The Regina Airport Authority (RAA) will have to find ways to make up its own funding shortfall after city council finalized a plan to remove a property tax exemption on airport lands.
Council approved the decision at its regular meeting Monday night.
It’s a move the RAA believes will shortchange it around $300,000. Airport CEO Dick Graham had previously appeared before council and explained how various fees could increase as a result of having to pay the taxes.
The authority argued it provides nearly all municipal services on airport lands, with “very little service being provided by the City of Regina”, indicated in a report previously submitted by the RAA to city council.
But Mayor Michael Fougere countered and said the airport’s roads, water, wastewater and garbage collection all connect and move into a larger city system. He said he believes the airport needs to pay its share.
“We do provide services, not in the same way that we do for residential or businesses, but we do provide those services and they should pay for them too,” said Fougere on the CJME Morning Show Tuesday.
The city resorted to the decision after suddenly having to find $10.3 million in its own budget after decisions in the provincial budget left the financial gap.
New Costco coming
During the same council meeting, the mayor and councillors also discussed and ultimately approved an application for a new Costco to be built.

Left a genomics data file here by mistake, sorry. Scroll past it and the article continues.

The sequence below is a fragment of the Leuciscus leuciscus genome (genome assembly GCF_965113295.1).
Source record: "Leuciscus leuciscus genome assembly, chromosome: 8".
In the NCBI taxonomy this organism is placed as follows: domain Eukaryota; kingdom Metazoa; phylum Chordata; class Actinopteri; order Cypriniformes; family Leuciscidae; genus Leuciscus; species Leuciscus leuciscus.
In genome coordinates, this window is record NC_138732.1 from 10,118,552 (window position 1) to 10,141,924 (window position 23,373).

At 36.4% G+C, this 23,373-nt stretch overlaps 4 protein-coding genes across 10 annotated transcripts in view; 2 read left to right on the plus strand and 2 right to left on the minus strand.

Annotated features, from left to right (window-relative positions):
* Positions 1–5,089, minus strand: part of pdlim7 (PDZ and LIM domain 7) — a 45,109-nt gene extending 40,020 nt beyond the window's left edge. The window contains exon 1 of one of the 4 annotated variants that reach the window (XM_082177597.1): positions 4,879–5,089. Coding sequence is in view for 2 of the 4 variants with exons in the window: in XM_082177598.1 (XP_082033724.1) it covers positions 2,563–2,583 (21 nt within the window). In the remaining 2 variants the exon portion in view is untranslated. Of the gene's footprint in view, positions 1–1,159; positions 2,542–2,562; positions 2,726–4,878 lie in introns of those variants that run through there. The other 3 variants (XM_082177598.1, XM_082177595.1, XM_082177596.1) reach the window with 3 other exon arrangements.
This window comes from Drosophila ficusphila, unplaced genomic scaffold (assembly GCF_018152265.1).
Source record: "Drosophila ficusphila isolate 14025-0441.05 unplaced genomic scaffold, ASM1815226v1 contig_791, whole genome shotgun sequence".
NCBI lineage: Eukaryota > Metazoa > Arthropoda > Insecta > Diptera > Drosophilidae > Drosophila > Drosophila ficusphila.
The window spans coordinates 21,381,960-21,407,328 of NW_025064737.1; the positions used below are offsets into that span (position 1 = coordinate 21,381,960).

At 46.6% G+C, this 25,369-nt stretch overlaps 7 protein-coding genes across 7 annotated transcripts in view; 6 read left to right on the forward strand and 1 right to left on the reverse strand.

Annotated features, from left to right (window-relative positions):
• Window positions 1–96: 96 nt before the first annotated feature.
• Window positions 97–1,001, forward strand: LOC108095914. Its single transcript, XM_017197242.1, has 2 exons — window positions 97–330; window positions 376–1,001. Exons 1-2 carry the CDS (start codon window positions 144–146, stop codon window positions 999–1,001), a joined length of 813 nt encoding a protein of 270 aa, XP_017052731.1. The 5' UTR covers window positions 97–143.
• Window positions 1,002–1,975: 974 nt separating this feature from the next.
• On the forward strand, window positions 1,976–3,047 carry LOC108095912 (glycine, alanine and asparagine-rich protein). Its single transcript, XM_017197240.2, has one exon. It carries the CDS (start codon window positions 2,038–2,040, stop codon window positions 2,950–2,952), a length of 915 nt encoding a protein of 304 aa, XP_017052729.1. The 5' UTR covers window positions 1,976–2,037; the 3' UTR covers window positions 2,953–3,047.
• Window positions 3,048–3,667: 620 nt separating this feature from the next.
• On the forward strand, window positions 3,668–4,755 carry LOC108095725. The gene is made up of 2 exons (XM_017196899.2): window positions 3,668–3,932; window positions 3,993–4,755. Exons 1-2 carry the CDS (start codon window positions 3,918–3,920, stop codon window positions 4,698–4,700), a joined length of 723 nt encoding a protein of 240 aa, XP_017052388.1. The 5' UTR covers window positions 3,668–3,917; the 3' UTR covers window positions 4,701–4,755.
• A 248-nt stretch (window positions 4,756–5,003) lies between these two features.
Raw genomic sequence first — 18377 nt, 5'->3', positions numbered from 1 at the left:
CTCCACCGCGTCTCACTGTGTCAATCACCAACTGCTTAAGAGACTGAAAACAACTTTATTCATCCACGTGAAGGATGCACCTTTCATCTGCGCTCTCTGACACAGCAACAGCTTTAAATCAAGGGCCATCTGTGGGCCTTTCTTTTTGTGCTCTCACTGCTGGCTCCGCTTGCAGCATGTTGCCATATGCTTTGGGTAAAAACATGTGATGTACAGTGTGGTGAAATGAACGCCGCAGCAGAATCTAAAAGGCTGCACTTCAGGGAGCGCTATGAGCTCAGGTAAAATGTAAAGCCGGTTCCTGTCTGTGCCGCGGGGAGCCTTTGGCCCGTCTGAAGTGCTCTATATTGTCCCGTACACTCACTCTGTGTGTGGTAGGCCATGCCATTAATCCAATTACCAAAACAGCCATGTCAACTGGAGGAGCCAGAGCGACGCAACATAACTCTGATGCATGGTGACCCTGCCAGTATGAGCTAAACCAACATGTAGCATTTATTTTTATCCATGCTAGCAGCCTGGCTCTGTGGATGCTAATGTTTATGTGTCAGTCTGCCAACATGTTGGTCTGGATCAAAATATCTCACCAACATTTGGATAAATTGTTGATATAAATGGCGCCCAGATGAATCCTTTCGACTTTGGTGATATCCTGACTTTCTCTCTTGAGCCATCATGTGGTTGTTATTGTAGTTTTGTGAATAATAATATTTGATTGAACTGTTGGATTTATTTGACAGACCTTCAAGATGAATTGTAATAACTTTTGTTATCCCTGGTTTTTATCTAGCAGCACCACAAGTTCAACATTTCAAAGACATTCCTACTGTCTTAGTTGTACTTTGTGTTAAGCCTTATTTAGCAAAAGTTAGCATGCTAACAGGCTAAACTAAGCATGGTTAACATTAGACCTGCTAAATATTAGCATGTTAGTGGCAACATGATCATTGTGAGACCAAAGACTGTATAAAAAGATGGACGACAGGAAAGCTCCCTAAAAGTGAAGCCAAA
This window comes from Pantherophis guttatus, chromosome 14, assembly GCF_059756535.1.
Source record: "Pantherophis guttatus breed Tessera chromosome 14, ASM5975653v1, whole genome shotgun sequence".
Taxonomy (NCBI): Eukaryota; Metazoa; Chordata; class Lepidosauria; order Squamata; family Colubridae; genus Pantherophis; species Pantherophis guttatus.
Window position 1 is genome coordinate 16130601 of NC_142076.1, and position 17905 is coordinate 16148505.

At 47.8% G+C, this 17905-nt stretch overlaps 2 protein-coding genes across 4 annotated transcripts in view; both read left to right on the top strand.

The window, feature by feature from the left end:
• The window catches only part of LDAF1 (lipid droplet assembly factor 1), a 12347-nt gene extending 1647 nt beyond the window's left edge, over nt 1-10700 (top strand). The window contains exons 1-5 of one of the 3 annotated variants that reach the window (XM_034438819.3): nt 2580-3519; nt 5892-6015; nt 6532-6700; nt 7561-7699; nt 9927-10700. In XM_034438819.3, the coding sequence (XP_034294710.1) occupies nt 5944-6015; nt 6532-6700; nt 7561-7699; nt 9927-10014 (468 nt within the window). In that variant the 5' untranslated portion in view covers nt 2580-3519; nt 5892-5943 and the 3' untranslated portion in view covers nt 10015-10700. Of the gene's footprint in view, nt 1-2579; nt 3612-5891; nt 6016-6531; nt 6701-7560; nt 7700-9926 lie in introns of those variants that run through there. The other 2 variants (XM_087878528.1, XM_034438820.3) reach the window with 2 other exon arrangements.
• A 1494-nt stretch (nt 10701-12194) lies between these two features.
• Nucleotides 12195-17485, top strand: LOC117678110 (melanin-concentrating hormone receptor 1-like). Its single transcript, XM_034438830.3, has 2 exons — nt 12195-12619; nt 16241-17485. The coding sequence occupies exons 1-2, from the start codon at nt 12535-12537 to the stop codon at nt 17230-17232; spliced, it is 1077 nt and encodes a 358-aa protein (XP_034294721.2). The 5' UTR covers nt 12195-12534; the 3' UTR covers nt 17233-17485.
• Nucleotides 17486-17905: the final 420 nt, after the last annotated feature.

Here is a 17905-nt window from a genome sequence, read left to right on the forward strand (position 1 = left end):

It would not be a second location, but instead a move from the wholesale retailer’s current location. The new Costco will be built near Victoria Avenue and Tower Road in a subdivision referred to as Aurora.
“A bigger one and a better one,” described Fougere.
He said there’s no hard timeline for when it will be built, but the city expects construction to start “pretty quickly”.
Council moved ahead with plans for Regina’s newest neighbourhood in the northwest: Coopertown.
It’s a neighbourhood that will run from Armour Road to Ninth Avenue North and between the Regina Bypass to Courtney Street. The city estimates it will eventually accommodate at least 36,000 people.
As of now, the 745-hectare parcel of land is largely agricultural, but long-term it’s expected to include smaller neighbourhoods, an urban centre, a zone-level park and potentially a new high school.
“It’s a major development for the northwest part of the city and it’s part of our plan for growth for 300,000 population. It’s the beginning of the process for development in that site,” Fougere said.
Council voted in favour of amending Design Regina: The Official Community Plan to add the Coopertown Neighbourhood Plan.